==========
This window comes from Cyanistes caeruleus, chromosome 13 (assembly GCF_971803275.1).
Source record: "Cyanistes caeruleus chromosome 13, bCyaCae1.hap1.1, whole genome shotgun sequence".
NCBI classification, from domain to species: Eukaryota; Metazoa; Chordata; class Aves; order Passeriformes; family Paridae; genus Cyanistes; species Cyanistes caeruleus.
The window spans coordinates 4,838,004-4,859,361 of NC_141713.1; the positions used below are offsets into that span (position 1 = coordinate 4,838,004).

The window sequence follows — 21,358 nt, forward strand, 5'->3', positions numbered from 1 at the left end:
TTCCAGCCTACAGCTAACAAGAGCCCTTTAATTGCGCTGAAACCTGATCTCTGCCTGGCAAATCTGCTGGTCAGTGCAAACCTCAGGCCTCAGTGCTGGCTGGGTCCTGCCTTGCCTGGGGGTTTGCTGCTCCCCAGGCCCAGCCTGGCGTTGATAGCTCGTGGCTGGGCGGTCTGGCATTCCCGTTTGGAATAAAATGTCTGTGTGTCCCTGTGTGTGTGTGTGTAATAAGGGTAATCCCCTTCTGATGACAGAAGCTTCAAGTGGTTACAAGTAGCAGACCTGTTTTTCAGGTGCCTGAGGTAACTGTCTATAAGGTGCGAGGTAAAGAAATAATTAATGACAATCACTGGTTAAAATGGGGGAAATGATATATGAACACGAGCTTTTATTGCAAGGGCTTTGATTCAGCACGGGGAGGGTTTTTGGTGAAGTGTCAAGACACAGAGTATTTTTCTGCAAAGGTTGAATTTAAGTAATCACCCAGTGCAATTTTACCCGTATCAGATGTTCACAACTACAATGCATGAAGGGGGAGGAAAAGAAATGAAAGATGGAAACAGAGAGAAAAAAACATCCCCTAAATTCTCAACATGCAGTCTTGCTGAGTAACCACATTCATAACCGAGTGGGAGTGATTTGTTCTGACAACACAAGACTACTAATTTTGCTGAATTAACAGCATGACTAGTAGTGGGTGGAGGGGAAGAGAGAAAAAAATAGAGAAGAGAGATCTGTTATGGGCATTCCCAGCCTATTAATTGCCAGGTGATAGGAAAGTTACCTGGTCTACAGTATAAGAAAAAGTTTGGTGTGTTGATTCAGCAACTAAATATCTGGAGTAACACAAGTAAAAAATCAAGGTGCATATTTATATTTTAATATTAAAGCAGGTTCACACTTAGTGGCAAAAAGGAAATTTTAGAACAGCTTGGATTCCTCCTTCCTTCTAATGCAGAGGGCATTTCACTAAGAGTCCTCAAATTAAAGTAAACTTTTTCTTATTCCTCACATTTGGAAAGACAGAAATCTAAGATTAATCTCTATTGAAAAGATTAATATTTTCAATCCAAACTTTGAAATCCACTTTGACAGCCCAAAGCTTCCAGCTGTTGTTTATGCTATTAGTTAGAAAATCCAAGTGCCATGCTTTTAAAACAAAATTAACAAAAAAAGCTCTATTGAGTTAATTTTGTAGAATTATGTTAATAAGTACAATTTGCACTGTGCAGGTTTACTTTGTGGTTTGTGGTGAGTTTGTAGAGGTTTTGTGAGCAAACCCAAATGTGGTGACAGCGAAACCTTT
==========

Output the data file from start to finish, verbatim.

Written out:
This window comes from Cyanistes caeruleus, chromosome 13 (assembly GCF_971803275.1).
Source record: "Cyanistes caeruleus chromosome 13, bCyaCae1.hap1.1, whole genome shotgun sequence".
NCBI classification, from domain to species: Eukaryota; Metazoa; Chordata; class Aves; order Passeriformes; family Paridae; genus Cyanistes; species Cyanistes caeruleus.
The window spans coordinates 4,838,004-4,859,361 of NC_141713.1; the positions used below are offsets into that span (position 1 = coordinate 4,838,004).

The window sequence follows — 21,358 nt, forward strand, 5'->3', positions numbered from 1 at the left end:
TTCCAGCCTACAGCTAACAAGAGCCCTTTAATTGCGCTGAAACCTGATCTCTGCCTGGCAAATCTGCTGGTCAGTGCAAACCTCAGGCCTCAGTGCTGGCTGGGTCCTGCCTTGCCTGGGGGTTTGCTGCTCCCCAGGCCCAGCCTGGCGTTGATAGCTCGTGGCTGGGCGGTCTGGCATTCCCGTTTGGAATAAAATGTCTGTGTGTCCCTGTGTGTGTGTGTGTAATAAGGGTAATCCCCTTCTGATGACAGAAGCTTCAAGTGGTTACAAGTAGCAGACCTGTTTTTCAGGTGCCTGAGGTAACTGTCTATAAGGTGCGAGGTAAAGAAATAATTAATGACAATCACTGGTTAAAATGGGGGAAATGATATATGAACACGAGCTTTTATTGCAAGGGCTTTGATTCAGCACGGGGAGGGTTTTTGGTGAAGTGTCAAGACACAGAGTATTTTTCTGCAAAGGTTGAATTTAAGTAATCACCCAGTGCAATTTTACCCGTATCAGATGTTCACAACTACAATGCATGAAGGGGGAGGAAAAGAAATGAAAGATGGAAACAGAGAGAAAAAAACATCCCCTAAATTCTCAACATGCAGTCTTGCTGAGTAACCACATTCATAACCGAGTGGGAGTGATTTGTTCTGACAACACAAGACTACTAATTTTGCTGAATTAACAGCATGACTAGTAGTGGGTGGAGGGGAAGAGAGAAAAAAATAGAGAAGAGAGATCTGTTATGGGCATTCCCAGCCTATTAATTGCCAGGTGATAGGAAAGTTACCTGGTCTACAGTATAAGAAAAAGTTTGGTGTGTTGATTCAGCAACTAAATATCTGGAGTAACACAAGTAAAAAATCAAGGTGCATATTTATATTTTAATATTAAAGCAGGTTCACACTTAGTGGCAAAAAGGAAATTTTAGAACAGCTTGGATTCCTCCTTCCTTCTAATGCAGAGGGCATTTCACTAAGAGTCCTCAAATTAAAGTAAACTTTTTCTTATTCCTCACATTTGGAAAGACAGAAATCTAAGATTAATCTCTATTGAAAAGATTAATATTTTCAATCCAAACTTTGAAATCCACTTTGACAGCCCAAAGCTTCCAGCTGTTGTTTATGCTATTAGTTAGAAAATCCAAGTGCCATGCTTTTAAAACAAAATTAACAAAAAAAGCTCTATTGAGTTAATTTTGTAGAATTATGTTAATAAGTACAATTTGCACTGTGCAGGTTTACTTTGTGGTTTGTGGTGAGTTTGTAGAGGTTTTGTGAGCAAACCCAAATGTGGTGACAGCGAAACCTTT